Many times I have been asked whether New Jersey has a form of legal separation. The answer? The closest form of legal separation is what is known by statute as divorce from "bed and board," also known as a "limited divorce." In simple terms, it means that two spouses have obtained a divorce from a financial standpoint, but they are still actually, legally married. Assets are distributed, support is determined. Notably, both parties must agree and request to a divorce in this form pursuant to the divorce from bed and board statute, N.J.S.A. 2A:34-6.
The statute even says that the grounds upon which the divorce is based are the same available in a standard divorce situation. As the parties are still legally married, they can then later reconcile, apply for a revocation or suspension of the Judgment of Divorce or, should no reconciliation occur, either may apply to the court for a conversion of the divorce from bed and board to that of a standard divorce "from the bounds of matrimony." The conversion application must be granted to the requesting party. A divorce from bed and board allows each party to acquire property free of the rights that the other party would have if there were no divorce in place. Similarly, such a divorce prevents a spouse from inheriting the other spouse’s property at that spouse’s death where there existed no Will.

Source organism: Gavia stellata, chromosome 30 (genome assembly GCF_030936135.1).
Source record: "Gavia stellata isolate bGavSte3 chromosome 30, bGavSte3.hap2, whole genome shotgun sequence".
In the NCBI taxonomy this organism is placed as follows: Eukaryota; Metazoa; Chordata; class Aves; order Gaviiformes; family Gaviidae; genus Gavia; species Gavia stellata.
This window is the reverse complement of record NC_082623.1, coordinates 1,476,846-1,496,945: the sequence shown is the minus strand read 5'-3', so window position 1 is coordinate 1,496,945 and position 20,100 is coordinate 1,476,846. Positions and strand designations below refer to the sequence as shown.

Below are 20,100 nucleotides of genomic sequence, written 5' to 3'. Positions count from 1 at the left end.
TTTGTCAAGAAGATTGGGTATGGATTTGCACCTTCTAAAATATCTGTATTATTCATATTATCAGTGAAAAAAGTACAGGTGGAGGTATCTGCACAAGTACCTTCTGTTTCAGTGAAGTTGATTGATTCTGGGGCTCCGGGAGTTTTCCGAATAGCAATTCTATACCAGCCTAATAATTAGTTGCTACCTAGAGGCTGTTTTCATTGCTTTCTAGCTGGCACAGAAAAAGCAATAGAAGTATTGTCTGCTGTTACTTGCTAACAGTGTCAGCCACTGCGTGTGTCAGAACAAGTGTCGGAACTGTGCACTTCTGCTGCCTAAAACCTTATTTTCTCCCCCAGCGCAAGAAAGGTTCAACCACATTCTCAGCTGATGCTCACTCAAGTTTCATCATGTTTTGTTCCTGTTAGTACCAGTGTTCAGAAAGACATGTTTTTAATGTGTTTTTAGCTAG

This type of divorce was recently at issue in Pipitone v. Pipitone, an unreported (not precedential) decision from the Appellate Division holding that the bed and board statute does not mandate that an alimony award, entered into years after the bed and board divorce, must be deemed retroactive to the date of the bed and board divorce order. Simply put, such an award is prospective only. The Appellate Division reasoned that, in a situation where one spouse attempts to convert a bed and board divorce into an divorce from the bounds of matrimony or "absolute" divorce, there is an opportunity to revisit the support and distribution terms of the prior property settlement agreement.
While the property acquisition freedom associated with a bed and board divorce may be beneficial to some, many people avoid this antiquated concept and prefer to end the bonds of matrimony with an absolute divorce so that the legal attachment to the other that remains with a bed and board divorce no longer exists.